Guyana’s memories of its violent past of racial violence are recent enough to underscore the need for an early and urgent intervention following the recent horrific killings of three teenagers and a man in Berbice.
Within days of the killings, the government requested the assistance of Caricom’s Regional Security System and the British government, and invited the United Nations to establish an International Commission of Enquiry. The moves communicated the new government’s interest in a transparent, impartial investigation of the facts in the context of Guyana’s racially-charged political environment.
If politics and race were indeed the factors behind the killings—a fact yet to be established—then it would be counted as the high cost innocents pay for the deadly political games of others.
The flare-up of racial antagonisms during Guyana’s post-election deadlock demonstrates that Guyana has not yet exorcised the ghost of the political racism of the 1960s. Back then, hundreds were killed and thousands fled the country in a season of upheaval during which the British and US governments engineered the political coup that removed Cheddi Jagan from office and installed Forbes Burnham as president.
Burnham’s death released Guyana to find its footing among the world of parliamentary democracies. However, with the past nipping at its heels, Guyana is yet to find peace. Ethnic division and rivalry have been significantly exacerbated by the explosion of oil finds that promise to catapult Guyana into an era of stratospheric income. Economic and ethnic contestation bubbled up during this year’s election campaign and its aftermath, further souring ethnic relations, which is now being blamed for the killings.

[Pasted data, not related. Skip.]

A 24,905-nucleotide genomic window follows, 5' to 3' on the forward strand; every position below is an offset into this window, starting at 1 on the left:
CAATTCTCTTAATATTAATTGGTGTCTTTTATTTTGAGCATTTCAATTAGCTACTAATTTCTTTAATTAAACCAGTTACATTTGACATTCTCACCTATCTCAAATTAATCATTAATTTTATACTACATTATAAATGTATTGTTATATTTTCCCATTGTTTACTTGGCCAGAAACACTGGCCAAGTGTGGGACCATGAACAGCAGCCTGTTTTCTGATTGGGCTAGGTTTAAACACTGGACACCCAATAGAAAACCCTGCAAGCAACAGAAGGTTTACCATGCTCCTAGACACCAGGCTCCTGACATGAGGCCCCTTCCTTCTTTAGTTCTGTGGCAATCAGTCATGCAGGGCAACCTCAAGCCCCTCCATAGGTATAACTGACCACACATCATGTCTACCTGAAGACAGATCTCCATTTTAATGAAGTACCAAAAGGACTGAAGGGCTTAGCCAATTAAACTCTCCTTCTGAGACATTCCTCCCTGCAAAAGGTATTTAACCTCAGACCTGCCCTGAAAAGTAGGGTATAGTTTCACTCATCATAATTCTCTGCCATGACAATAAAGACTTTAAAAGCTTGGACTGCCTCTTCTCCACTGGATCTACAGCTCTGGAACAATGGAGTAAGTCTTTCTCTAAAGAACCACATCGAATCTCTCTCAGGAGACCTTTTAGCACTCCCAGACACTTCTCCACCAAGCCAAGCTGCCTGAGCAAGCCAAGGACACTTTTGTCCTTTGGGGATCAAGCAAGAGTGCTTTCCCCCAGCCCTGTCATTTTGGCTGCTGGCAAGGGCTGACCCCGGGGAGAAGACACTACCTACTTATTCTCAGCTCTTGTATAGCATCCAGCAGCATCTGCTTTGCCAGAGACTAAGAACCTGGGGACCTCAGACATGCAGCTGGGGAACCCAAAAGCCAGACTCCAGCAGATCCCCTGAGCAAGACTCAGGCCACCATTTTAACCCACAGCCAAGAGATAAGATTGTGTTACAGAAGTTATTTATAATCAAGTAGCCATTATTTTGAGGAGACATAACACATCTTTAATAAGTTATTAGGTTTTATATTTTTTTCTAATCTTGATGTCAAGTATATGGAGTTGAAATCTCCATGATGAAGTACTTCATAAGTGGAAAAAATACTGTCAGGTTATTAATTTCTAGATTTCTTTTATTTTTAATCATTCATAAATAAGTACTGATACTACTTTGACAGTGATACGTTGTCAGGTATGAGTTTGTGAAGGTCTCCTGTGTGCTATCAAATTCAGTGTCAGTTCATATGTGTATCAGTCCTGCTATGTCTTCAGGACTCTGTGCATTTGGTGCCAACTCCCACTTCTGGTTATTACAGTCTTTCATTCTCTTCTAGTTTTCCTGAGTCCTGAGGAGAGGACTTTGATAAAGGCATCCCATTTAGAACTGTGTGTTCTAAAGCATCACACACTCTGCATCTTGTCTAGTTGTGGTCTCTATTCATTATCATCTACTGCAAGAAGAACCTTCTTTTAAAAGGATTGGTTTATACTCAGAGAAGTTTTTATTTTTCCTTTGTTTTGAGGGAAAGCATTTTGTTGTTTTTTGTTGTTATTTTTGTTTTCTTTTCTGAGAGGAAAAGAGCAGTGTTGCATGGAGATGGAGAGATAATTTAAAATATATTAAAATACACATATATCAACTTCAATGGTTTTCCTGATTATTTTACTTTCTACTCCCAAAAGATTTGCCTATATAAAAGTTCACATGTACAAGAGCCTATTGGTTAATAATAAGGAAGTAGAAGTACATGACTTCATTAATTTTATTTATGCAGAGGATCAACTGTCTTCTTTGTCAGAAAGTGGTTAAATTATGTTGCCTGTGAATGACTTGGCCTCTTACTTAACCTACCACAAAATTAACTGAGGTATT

The government, led by President Irfaan Ali, must surely be aware that the onus is on it to lead Guyana away from the threat of racial conflagration that could tear apart the society and undermine the stability of the economy.
It will not be easy. The fact that President Ali’s attempt to visit and console a family of one of the murdered teenagers shows how difficult it will be to reach across the racial divide. However, one would hope that the government would not be tempted into giving up and turning its back on those who do not support it. A booming economy with opportunity for all offers a chance to alter Guyana’s socio-economic dynamics in ways that could help dismantle historical divisions.
However, money alone will not do that. In 2015, the PPP/Civic government was voted out amid allegations of massive corruption and discrimination. Having had its mandate renewed by the Guyanese people, it has a chance to redeem itself in the eyes of all Guyanese.
The scope of the challenge can be grasped when a country like Trinidad and Tobago, which has experienced nothing compared to Guyana’s history of racial violence and has a long history of harmonious race relations, can still fail at the task of fully integrating its cultural communities and hammering out a vision of its society shared by all.
The Guyana government’s move in reaching out to others for assistance is a good move, but ultimately, Guyana’s problems must be settled by the people of Guyana.